Request for details of expenditure by University for private residence of senior staff member
Request for details of expenditure by University for private residence of senior staff member—request refused to protect privacy—privacy interest existed and needed protection—public interest in University being held accountable for expenditure of public money—balance of competing interests best met by release of approximate value of items purchased, together with contextual statement giving background information about the purchase
A journalist wrote to a University requesting a list of the items it had purchased for the residence of a senior staff member and the cost of these items. The University refused to provide this information for several reasons, including that it considered the information was confidential to the University Council and the staff member concerned.
The journalist asked the Ombudsman to investigate this decision.
In response to the complaint, the University provided the Ombudsman with the information and confirmed that the items were on loan from the University to the staff member for his private residence. It explained that the items were purchased at the beginning of the staff member’s term of employment, as the original employment contract had contained a clause covering the possibility of the University providing accommodation. When no accommodation was provided, the University agreed to purchase particular items and loan them to the staff member for his personal use during the term of his employment contract. At the expiration of the lease and/or on the completion of the staff member’s current term of office, the items would be returned to the University. The University maintained that its principal concern about releasing the information was the privacy of the staff member, particularly when the employment documents were stated to be confidential.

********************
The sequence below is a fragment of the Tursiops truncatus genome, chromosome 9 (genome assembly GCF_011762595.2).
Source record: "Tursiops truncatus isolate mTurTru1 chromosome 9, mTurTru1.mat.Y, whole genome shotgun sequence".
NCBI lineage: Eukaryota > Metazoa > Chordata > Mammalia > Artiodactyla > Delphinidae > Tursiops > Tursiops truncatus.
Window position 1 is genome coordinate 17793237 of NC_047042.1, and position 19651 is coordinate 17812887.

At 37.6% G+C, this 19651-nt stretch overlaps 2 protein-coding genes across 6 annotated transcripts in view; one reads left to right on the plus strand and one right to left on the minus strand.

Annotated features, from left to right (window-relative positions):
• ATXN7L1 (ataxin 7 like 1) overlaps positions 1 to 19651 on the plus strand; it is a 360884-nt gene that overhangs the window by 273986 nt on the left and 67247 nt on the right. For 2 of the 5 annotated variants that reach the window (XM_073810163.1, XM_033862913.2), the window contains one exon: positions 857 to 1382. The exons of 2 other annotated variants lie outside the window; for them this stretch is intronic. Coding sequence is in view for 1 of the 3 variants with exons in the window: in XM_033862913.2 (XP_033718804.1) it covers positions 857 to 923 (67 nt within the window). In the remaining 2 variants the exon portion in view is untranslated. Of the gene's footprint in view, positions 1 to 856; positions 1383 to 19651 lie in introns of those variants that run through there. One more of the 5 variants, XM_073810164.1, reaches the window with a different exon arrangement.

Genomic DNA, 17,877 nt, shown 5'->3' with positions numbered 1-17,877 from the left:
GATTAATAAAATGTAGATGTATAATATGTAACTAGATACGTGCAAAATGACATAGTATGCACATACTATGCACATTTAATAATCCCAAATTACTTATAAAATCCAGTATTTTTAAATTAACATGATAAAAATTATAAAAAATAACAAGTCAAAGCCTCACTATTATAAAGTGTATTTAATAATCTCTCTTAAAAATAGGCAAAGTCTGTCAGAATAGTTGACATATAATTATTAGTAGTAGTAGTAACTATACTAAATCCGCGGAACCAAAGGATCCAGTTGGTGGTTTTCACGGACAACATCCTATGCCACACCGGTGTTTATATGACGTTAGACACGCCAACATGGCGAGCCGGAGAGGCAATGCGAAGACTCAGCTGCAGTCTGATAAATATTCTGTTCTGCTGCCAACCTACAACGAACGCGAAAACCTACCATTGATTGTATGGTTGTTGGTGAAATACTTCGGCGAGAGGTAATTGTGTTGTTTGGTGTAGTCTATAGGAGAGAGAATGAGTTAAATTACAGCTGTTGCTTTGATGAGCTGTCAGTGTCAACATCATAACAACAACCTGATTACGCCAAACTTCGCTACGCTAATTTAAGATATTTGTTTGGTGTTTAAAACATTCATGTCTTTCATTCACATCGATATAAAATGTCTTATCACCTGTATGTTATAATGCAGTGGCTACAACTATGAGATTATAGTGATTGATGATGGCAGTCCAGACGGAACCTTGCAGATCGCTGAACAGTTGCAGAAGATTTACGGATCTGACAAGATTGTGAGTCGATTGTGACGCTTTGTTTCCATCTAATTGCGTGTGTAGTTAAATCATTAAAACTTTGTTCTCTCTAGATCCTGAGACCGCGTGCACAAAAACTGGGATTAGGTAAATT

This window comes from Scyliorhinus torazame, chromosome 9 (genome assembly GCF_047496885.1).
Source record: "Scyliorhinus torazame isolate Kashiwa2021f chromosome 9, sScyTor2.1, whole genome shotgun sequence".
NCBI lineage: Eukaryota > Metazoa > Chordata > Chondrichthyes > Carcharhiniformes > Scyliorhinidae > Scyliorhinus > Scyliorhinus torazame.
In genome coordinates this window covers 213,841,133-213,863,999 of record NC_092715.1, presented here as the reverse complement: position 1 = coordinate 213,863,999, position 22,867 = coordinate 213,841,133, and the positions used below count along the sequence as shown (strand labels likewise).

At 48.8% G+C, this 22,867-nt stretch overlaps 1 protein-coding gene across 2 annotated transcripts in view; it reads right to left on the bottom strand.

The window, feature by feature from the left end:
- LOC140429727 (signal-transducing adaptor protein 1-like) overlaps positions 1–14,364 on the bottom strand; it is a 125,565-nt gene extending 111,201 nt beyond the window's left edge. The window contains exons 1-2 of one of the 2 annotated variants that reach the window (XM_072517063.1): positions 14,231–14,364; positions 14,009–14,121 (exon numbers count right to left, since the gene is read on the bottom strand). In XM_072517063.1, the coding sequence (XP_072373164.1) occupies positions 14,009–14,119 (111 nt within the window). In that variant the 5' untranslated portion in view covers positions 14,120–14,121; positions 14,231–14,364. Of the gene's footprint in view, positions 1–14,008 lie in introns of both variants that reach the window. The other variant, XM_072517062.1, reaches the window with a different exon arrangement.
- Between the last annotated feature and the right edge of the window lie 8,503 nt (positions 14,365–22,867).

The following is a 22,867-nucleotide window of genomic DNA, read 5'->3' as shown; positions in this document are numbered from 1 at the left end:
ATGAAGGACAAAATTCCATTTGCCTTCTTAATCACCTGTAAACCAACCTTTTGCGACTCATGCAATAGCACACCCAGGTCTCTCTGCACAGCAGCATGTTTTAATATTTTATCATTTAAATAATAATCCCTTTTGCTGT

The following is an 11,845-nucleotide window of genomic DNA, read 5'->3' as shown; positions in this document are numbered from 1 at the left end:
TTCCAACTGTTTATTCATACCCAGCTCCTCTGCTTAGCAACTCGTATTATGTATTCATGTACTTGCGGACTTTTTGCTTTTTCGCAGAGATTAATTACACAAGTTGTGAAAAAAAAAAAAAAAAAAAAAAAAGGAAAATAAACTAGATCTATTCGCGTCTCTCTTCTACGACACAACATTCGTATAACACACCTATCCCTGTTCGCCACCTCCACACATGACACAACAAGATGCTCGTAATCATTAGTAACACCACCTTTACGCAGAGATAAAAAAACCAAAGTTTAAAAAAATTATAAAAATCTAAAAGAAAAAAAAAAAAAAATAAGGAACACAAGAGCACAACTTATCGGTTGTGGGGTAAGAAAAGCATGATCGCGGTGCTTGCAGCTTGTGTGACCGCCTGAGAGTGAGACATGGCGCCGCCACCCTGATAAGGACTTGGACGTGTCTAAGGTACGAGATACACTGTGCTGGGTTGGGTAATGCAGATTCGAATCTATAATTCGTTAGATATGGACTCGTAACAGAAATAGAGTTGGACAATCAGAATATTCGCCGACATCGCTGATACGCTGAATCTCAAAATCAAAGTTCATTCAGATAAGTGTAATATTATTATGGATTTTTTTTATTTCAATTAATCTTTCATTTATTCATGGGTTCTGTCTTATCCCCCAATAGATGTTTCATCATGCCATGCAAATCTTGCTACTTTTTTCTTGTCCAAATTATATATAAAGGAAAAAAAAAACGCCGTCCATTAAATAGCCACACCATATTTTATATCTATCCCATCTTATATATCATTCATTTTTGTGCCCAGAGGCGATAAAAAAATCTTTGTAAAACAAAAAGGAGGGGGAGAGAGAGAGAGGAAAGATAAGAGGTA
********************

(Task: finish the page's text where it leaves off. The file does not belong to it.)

The Ombudsman agreed that there was a privacy interest in the information, particularly as it related to the staff member’s terms and conditions of employment. He noted that the staff member had objected to the release of the information for that reason. However, before forming his view on the matter, the Ombudsman consulted the Privacy Commissioner pursuant to section 29B of the OIA.
The Privacy Commissioner agreed that there was a privacy interest in the information, but suggested it arose because the information at issue included a list and description of items purchased, and releasing these would disclose details of the staff member’s current accommodation.
Having accepted that section 9(2)(a) of the OIA applied, the Ombudsman then assessed whether there were any public interest considerations favouring release of the information that outweighed the privacy interest. The Ombudsman considered it relevant that the University was a publicly funded organisation spending a significant amount of money. In such circumstances, the Ombudsman was of the view that there was a public interest in the release of sufficient information to ensure the University was accountable for its expenditure of public money on the loaned items.
The Ombudsman accepted that there was a privacy interest that needed protection in this case. However, to meet the public interest in the University being held accountable for the expenditure of public money, it was the Ombudsman’s view that the University should release a statement which would include information about the approximate value of the household items purchased. The Privacy Commissioner agreed with this approach.
However, the University had concerns about releasing the information in this way. A meeting was arranged to discuss these concerns, where it was suggested that the University could release the information with a contextual statement giving some background information about the purchase of the items.
The University agreed to release the information with such a statement.
This case note is published under the authority of the Ombudsmen Rules 1989. It sets out an Ombudsman’s view on the facts of a particular case. It should not be taken as establishing any legal precedent that would bind an Ombudsman in future.